In the first counter-SELEX selection round, 99.7% of the theophylline-bound RNA was eluted with caffeine. The remaining 0.3% was eluted with theophylline and amplified. In the second counter-SELEX selection round, 70% of the bound RNAs were eluted with caffeine, the remaining 30% of bound RNAs were eluted with theophylline and amplified. A third and final counter-SELEX selection round generated a pool of RNAs termed "TCT8". Approximately 80% of the TCT8 RNAs bound directly to theophylline columns, representing an affinity enrichment of approximately 4000-fold relative to that of the starting population. Of the bound RNAs, 54% were resistant to caffeine challenge and were eluted subsequently by theophylline.

EXAMPLE 3 SELEX Selection for RNA Ligands to Caffeine

RNA ligands with high affinity to caffeine were identified in a similar fashion to the experiments described in Example 1. Eight selection rounds of SELEX were performed using Sepharose-bound caffeine as the molecular target. Bound RNAs were eluted with excess free caffeine. Enrichment of the populations of RNAs for those with affinity for caffeine proceeded similarly to the theophylline SELEX experiment. In the first selection round, about 0.01% of the random RNA was eluted with caffeine. After eight selection rounds, 52.5% of the input RNA was eluted with caffeine. Twenty-one bacterial clones were generated from this population, designated CR8 and sequenced as described in Example 1. CR8 sequences are shown in FIG. 8.

An important characteristic of the CR8 sequence family is that it lacks any apparent similarity to the 15 nucleotide conserved motifs of the theophylline RNA binding family (data not shown). Thus, surprisingly, RNAs selected for high affinity to caffeine are distinct from those selected to bind to theophylline. The binding properties of the CR8 RNA pool with 14 C-caffeine were investigated by equilibrium dialysis. The CR8 RNA pool bound caffeine with a Kd of 15 μM, an affinity not dissimilar from that of the theophylline binding RNA population for theophylline after eight selection rounds.

EXAMPLE 4 Binding Characteristics of RNA Ligands for Theophylline

The binding properties of specific RNA species derived from the theophylline SELEX experiment were investigated by equilibrium filtration analysis with 14 C-theophylline and varying concentrations of a representative SELEX ligand, TCT8-4. The results of these experiments indicated that the Kd of the TCT8-4 RNA-theophylline interaction was 0.58 μM (FIG. 5). This affinity is similar to that observed for some monoclonal antibodies raised against theophylline (Poncelet et al. (1990) supra).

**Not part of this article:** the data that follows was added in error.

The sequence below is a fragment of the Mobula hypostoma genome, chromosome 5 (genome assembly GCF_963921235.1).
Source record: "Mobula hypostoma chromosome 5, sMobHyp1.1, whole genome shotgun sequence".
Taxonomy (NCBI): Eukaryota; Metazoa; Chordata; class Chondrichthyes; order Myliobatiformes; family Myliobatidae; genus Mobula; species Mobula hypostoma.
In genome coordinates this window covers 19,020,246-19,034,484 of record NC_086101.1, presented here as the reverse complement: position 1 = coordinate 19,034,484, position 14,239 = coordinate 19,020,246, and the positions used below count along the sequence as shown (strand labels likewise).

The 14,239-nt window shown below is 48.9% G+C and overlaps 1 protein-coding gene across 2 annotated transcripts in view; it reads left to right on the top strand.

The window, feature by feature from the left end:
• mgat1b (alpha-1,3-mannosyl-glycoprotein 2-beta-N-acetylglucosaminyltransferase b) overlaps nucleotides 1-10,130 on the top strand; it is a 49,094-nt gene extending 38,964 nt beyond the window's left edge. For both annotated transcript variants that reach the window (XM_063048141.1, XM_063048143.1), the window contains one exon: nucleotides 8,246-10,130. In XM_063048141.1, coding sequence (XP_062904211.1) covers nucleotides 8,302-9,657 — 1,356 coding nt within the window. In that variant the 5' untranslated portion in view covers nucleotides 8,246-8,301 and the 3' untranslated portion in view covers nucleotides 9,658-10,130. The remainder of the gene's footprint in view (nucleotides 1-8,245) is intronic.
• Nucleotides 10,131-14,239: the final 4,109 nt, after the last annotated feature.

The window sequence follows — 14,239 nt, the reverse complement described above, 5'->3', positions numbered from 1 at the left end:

Binding by Truncated RNA ligand to Theophylline (mTCT8-4). The hypothesis that the determinants in the TCT8-4 ligand responsible for high affinity binding to theophylline resided in the 15 nucleotide conserved domains was tested by determining the binding characteristics of a truncated RNA containing these domains and limited flanking residues. The mini-TCT8-4 RNA construct (mTCT8-4) (FIG. 6) is a 39 nucleotide T7 RNA polymerase transcript produced from a DNA template designed from the sequence of TCT8-4 RNA. The sequences of TCT8-4 present in mTCT8-4 are shown in FIG. 4. Essentially, mTCT8-4 contains motifs 1 and 2, and the 6 bp vstem1 and 4 bp vstem2 regions of TCT8-4. It lacks the 24 nucleotide 3' fixed region of the TCT8-4 RNA. mTCT8-4 RNA was produced by T7 RNA polymerase in vitro, gel purified, and tested for its ability to bind to 14 C-theophylline by equilibrium filtration analysis. A Kd of 0.11 μM was determined for mTCT8-4 binding to theophylline (FIG. 5). This affinity is roughly seven-fold greater than that of TCT8-4, indicating that the presence of the flanking fixed sequence regions in TCT8-4 reduces affinity of the oligonucleotide, perhaps because of its influence on the conformation of the conserved sequence elements comprising the theophylline binding site. It is concluded that the structural determinants required for theophylline binding are entirely confined to the conserved regions of the oligonucleotide, whose specific three-dimensional orientation is likely dictated by non-conserved flanking stem and stem-loop domains.

EXAMPLE 5 Competition Binding Studies with Xanthine Derivatives

An attractive feature of a small molecule-RNA interaction is the opportunity to readily investigate quantitatively the relative contribution of various constituents of the small molecule to the overall binding. Competition binding experiments were conducted with a variety of xanthine derivatives and related compounds. In these experiments, the effect of competitor added at various concentrations on the 14 C-theophylline-TCT8-4 RNA interaction was measured. Of particular interest were the roles of CH3 residues at the 1, 3, and 7 positions; these were assessed both individually and in combination. In addition, 1,3-dimethyluric acid probes the 8-position, as it contains a keto oxygen there relative to theophylline, and hypoxanthine, lacking the 2-position keto oxygen of xanthine, permit assessment of this constituent.